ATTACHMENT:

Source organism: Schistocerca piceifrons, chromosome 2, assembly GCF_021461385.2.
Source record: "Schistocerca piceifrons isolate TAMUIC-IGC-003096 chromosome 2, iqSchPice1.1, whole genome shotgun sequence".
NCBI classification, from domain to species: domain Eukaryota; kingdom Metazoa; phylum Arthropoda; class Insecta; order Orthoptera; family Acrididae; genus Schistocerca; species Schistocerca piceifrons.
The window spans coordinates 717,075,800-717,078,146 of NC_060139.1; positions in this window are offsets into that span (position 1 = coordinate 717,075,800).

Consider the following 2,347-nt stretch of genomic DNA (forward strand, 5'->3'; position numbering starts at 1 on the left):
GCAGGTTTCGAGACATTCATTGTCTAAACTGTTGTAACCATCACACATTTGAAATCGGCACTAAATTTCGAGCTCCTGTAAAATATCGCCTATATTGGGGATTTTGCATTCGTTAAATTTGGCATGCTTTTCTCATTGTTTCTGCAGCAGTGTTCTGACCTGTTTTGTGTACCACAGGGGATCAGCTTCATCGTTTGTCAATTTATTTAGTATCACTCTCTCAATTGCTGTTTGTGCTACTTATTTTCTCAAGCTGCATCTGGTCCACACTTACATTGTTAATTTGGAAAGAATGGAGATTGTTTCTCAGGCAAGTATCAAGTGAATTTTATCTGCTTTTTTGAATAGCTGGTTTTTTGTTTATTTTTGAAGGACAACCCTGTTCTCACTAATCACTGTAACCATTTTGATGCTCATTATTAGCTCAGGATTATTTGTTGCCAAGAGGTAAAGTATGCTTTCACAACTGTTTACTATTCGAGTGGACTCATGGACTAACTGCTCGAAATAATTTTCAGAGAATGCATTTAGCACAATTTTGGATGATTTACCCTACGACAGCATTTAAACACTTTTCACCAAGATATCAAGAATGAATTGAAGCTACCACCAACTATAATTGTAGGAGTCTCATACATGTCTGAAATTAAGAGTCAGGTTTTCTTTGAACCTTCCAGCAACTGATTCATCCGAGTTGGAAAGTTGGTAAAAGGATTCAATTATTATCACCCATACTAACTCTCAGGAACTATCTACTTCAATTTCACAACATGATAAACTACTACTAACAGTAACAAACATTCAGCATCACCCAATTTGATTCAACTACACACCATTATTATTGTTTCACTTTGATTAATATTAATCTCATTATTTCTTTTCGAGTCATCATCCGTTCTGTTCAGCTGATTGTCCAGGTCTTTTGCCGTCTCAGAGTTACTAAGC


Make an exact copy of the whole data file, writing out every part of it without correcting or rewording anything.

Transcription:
Source organism: Schistocerca piceifrons, chromosome 2, assembly GCF_021461385.2.
Source record: "Schistocerca piceifrons isolate TAMUIC-IGC-003096 chromosome 2, iqSchPice1.1, whole genome shotgun sequence".
NCBI classification, from domain to species: domain Eukaryota; kingdom Metazoa; phylum Arthropoda; class Insecta; order Orthoptera; family Acrididae; genus Schistocerca; species Schistocerca piceifrons.
The window spans coordinates 717,075,800-717,078,146 of NC_060139.1; positions in this window are offsets into that span (position 1 = coordinate 717,075,800).

Consider the following 2,347-nt stretch of genomic DNA (forward strand, 5'->3'; position numbering starts at 1 on the left):
GCAGGTTTCGAGACATTCATTGTCTAAACTGTTGTAACCATCACACATTTGAAATCGGCACTAAATTTCGAGCTCCTGTAAAATATCGCCTATATTGGGGATTTTGCATTCGTTAAATTTGGCATGCTTTTCTCATTGTTTCTGCAGCAGTGTTCTGACCTGTTTTGTGTACCACAGGGGATCAGCTTCATCGTTTGTCAATTTATTTAGTATCACTCTCTCAATTGCTGTTTGTGCTACTTATTTTCTCAAGCTGCATCTGGTCCACACTTACATTGTTAATTTGGAAAGAATGGAGATTGTTTCTCAGGCAAGTATCAAGTGAATTTTATCTGCTTTTTTGAATAGCTGGTTTTTTGTTTATTTTTGAAGGACAACCCTGTTCTCACTAATCACTGTAACCATTTTGATGCTCATTATTAGCTCAGGATTATTTGTTGCCAAGAGGTAAAGTATGCTTTCACAACTGTTTACTATTCGAGTGGACTCATGGACTAACTGCTCGAAATAATTTTCAGAGAATGCATTTAGCACAATTTTGGATGATTTACCCTACGACAGCATTTAAACACTTTTCACCAAGATATCAAGAATGAATTGAAGCTACCACCAACTATAATTGTAGGAGTCTCATACATGTCTGAAATTAAGAGTCAGGTTTTCTTTGAACCTTCCAGCAACTGATTCATCCGAGTTGGAAAGTTGGTAAAAGGATTCAATTATTATCACCCATACTAACTCTCAGGAACTATCTACTTCAATTTCACAACATGATAAACTACTACTAACAGTAACAAACATTCAGCATCACCCAATTTGATTCAACTACACACCATTATTATTGTTTCACTTTGATTAATATTAATCTCATTATTTCTTTTCGAGTCATCATCCGTTCTGTTCAGCTGATTGTCCAGGTCTTTTGCCGTCTCAGAGTTACTAAGC